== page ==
6:00: Morning News

Idea of Gun Season in Four Southern Counties Gets Cool Reception

 

The prospects of a firearms hunting season in McDowell, Wyoming, Logan, and Mingo Counties is bleak.    A busload of hunters from the four bow hunting counties of southern West Virginia rolled up to the door of the Days Hotel in Flatwoods with a clear mandate, "No Gun Hunting (for deer) in Logan, Mingo, Wyoming , and McDowell Counties."   The sign was hung plainly on the side of the bus.

  "Most of these guys were raised up in that country, they didn’t have anything but squirrels, rabbits, and a few raccoons to enjoy.  Now they have some big game species to enjoy and they don’t want to lose that," said James Bailey from the Two Rivers Conversation Club in Iaeger. "It’s frightening to think we could go back to what we had in the 60’s and 70’s which is nothing."

A total of 152 sportsmen packed the Natural Resources Commission Meeting in Flatwoods to oppose the idea of a firearms season in Wyoming, Logan, McDowell, and Mingo Counties — Photo: Charleston Gazette

 

The opponents of the idea number 152 at Sunday’s Natural Resources Commission Meeting in Flatwoods.  The number is certain because they were counted off as part of the meeting.  

The matter has been brewing for almost a year after the National Rifle Association provided mail-in cards to members in the region urging them to send the cards to DNR Director Frank Jezioro to push for the opening of gun hunting in those four counties.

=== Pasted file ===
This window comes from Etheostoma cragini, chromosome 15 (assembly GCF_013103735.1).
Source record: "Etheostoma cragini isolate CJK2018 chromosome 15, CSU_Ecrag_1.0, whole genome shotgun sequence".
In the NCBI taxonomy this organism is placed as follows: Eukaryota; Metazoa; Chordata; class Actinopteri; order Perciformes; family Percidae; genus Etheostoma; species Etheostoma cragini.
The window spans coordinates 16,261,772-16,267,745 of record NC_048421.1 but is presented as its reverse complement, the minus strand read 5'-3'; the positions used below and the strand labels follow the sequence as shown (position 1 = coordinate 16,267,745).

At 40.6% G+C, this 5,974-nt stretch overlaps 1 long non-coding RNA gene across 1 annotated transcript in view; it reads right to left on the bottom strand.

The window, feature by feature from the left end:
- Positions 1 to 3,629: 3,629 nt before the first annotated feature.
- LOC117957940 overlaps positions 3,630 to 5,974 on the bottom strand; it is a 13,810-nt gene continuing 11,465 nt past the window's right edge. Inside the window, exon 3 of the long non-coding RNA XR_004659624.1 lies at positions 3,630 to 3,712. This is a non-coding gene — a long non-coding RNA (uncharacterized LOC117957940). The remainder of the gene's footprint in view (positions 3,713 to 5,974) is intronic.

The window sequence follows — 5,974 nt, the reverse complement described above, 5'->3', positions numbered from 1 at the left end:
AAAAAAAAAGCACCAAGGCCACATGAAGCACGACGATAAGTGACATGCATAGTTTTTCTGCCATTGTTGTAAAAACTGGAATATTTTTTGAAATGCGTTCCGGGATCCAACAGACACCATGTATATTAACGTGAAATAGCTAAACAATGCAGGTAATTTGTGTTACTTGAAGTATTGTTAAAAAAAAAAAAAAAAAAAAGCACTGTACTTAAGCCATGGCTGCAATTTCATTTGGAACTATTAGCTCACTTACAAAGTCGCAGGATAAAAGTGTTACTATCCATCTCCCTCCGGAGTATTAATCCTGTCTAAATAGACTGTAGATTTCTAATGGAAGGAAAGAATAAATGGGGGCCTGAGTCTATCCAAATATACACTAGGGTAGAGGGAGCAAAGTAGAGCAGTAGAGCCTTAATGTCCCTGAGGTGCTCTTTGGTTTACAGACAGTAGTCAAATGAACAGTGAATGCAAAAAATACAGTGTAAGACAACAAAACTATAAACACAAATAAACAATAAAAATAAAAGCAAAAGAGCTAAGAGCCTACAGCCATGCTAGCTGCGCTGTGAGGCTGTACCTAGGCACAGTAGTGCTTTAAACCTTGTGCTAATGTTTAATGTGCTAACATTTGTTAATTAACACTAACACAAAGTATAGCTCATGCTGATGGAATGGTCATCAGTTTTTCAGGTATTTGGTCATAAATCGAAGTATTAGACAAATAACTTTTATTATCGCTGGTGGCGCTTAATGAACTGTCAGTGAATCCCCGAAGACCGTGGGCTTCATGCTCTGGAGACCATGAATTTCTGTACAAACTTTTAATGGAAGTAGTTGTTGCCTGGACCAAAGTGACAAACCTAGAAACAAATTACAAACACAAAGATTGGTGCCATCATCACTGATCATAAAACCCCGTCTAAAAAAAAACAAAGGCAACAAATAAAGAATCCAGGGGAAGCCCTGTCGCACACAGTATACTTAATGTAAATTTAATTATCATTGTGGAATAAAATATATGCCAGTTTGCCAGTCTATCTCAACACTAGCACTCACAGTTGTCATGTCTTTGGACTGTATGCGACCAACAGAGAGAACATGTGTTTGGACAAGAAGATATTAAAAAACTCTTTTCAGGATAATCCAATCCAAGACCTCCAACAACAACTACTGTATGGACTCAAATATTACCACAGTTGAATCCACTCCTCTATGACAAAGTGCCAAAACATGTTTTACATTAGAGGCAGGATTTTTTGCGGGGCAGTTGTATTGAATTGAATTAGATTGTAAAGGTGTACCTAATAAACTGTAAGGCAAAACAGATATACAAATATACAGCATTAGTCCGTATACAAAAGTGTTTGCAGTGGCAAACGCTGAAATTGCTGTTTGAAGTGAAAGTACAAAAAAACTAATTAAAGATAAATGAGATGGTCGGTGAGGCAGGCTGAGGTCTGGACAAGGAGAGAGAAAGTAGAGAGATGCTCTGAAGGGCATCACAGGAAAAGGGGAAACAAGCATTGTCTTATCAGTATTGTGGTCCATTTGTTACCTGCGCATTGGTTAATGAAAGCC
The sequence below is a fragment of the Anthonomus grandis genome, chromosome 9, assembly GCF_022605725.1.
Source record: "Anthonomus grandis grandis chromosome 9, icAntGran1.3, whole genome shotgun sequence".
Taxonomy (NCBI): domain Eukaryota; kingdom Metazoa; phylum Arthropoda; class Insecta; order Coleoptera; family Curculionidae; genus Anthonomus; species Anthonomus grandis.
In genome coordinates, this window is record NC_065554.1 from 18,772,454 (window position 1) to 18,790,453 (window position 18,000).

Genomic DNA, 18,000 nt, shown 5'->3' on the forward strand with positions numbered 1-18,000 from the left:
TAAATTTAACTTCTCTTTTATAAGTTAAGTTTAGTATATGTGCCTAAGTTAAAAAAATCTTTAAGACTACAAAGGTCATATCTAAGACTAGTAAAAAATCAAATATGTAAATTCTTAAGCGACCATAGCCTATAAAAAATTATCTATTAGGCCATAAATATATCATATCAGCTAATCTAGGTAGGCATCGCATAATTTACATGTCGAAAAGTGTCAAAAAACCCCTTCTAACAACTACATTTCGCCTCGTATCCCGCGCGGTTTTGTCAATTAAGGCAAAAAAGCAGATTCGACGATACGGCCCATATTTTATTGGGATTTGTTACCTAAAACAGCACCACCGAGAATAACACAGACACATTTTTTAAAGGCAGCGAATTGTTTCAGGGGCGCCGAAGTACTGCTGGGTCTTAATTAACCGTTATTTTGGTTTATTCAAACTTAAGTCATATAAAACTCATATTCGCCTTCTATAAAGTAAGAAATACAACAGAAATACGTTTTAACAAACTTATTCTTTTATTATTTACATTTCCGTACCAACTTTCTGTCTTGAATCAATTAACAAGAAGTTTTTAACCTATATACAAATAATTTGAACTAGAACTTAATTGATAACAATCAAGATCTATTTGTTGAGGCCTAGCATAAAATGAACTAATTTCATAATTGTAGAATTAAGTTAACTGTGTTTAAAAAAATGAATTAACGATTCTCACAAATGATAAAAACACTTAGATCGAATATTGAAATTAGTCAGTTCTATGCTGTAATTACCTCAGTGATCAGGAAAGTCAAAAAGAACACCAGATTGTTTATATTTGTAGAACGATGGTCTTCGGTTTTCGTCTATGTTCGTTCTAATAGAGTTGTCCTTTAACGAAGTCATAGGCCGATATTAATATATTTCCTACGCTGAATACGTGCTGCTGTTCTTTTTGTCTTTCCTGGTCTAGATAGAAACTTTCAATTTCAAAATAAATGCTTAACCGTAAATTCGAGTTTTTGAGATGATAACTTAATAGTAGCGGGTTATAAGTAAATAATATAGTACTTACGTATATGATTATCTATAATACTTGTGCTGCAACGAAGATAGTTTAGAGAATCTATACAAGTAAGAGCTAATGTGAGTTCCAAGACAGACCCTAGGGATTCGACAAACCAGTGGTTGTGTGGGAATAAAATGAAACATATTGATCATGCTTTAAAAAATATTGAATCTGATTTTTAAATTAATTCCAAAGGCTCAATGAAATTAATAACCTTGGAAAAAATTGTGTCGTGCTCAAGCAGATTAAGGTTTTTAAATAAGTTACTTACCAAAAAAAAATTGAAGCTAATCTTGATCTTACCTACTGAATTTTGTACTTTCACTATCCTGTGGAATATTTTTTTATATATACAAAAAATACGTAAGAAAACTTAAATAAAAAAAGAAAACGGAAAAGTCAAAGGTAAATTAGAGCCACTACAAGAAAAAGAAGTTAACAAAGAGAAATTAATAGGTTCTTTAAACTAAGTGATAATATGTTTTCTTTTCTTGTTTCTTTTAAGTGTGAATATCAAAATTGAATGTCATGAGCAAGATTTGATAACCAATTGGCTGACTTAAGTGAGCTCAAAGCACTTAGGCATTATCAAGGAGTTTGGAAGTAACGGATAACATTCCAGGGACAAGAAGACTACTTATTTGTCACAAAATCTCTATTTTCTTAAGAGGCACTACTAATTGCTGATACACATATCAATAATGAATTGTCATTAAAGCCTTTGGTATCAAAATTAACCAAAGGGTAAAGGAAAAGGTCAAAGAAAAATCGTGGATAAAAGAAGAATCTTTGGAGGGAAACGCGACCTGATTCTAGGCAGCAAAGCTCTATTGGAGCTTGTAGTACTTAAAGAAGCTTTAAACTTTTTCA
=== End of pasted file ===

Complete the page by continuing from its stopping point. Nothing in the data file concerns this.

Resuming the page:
"The first thing we were aware of that this was on the minds of anybody was when we started receiving these cards,” said Jezioro. "This wasn’t the right approach. "

DNR Director Frank Jezioro holds up 238 pre-printed cards provided by the NRA  requesting a gun season in the four southern counties.  Jezioro says the cards were unsolicited and the DNR has no plans of pursuing a gun season in those counties. PHOTO: CHARLESOTN GAZETTE

Jezioro received 238 of the pre-printed and addressed cards through the mail.  He held them up in a bundle and said they would be sent back to the NRA.  

No representatives of the NRA showed up to speak at the meeting and nobody stepped forward to speak in favor of opening the gun season in those counties.   Several opponents identified the NRA’s point of contact on the matter as Jordan Austin, the lobbyist for the NRA in West Virginia.   Austin has made no comment on the matter. 

"The NRA seems to stand for something besides the National Rifle Association," said Larry Lawson of the West Virginia Bowhunters. "How about ‘Not Really Around, Not Realizing Anything, and Not Recognizing Advice." 

"The DNR had no input in this,” said Jezioro. "We at never at any time came forward and talked to the NRA and said, ‘Let’s have a gun season down there.’"

The turnout at Sunday’s meeting made it clear the idea isn’t popular among the locals, or certainly isn’t popular enough to bring champions to the microphone.

"We have a great asset in West Virginia to have these large deer,” said Brad Toler. "I’d hate to see this destroyed by opening a season.   If it was (opened) in 2010, by 2011 you’d have no deer."

"We’re concerned about protecting that resource for future generations," Bailey added. "We don’t have the agriculture resources that other parts of the state.  A full-blown firearms season would be detrimental to the deer herd and we’d be back to square one."

 





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